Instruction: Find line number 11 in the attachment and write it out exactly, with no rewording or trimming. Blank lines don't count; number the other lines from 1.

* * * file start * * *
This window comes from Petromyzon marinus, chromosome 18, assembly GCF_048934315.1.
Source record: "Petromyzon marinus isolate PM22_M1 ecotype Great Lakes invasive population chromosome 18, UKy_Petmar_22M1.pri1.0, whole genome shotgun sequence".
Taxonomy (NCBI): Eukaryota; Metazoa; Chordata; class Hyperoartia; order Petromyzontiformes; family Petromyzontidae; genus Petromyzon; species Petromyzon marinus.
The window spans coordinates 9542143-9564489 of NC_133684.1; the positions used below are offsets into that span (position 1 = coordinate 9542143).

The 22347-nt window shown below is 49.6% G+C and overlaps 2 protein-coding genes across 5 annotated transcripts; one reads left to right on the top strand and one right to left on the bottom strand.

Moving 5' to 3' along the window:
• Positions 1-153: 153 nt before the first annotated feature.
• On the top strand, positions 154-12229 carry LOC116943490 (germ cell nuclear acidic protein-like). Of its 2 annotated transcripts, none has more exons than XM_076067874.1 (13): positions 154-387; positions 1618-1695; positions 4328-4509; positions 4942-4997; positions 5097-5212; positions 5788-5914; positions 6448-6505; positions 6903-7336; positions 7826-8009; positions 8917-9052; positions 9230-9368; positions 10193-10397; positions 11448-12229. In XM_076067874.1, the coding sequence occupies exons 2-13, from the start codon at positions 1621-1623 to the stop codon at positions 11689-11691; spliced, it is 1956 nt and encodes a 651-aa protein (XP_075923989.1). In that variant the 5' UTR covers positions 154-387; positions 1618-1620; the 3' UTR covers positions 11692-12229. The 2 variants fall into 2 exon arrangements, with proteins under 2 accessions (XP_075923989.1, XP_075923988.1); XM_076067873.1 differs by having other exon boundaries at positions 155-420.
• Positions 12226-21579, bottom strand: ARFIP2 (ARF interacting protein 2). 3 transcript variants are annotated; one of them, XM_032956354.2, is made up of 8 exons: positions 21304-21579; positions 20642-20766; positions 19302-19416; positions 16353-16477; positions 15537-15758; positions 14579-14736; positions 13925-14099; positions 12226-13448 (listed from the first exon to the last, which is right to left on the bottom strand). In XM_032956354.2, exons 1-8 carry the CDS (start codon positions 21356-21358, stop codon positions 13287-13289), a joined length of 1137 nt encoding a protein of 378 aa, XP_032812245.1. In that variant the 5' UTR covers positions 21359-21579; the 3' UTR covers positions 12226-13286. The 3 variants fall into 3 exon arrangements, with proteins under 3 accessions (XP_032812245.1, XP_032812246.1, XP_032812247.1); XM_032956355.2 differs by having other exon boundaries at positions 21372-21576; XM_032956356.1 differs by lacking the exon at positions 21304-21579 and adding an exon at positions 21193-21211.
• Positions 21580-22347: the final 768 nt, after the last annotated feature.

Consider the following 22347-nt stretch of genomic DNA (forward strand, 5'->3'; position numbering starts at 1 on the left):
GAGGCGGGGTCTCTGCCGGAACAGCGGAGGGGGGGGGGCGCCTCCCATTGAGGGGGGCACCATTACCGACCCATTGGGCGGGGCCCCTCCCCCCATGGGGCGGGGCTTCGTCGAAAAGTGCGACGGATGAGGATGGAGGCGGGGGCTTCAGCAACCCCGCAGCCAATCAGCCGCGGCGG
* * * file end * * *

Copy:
Consider the following 22347-nt stretch of genomic DNA (forward strand, 5'->3'; position numbering starts at 1 on the left):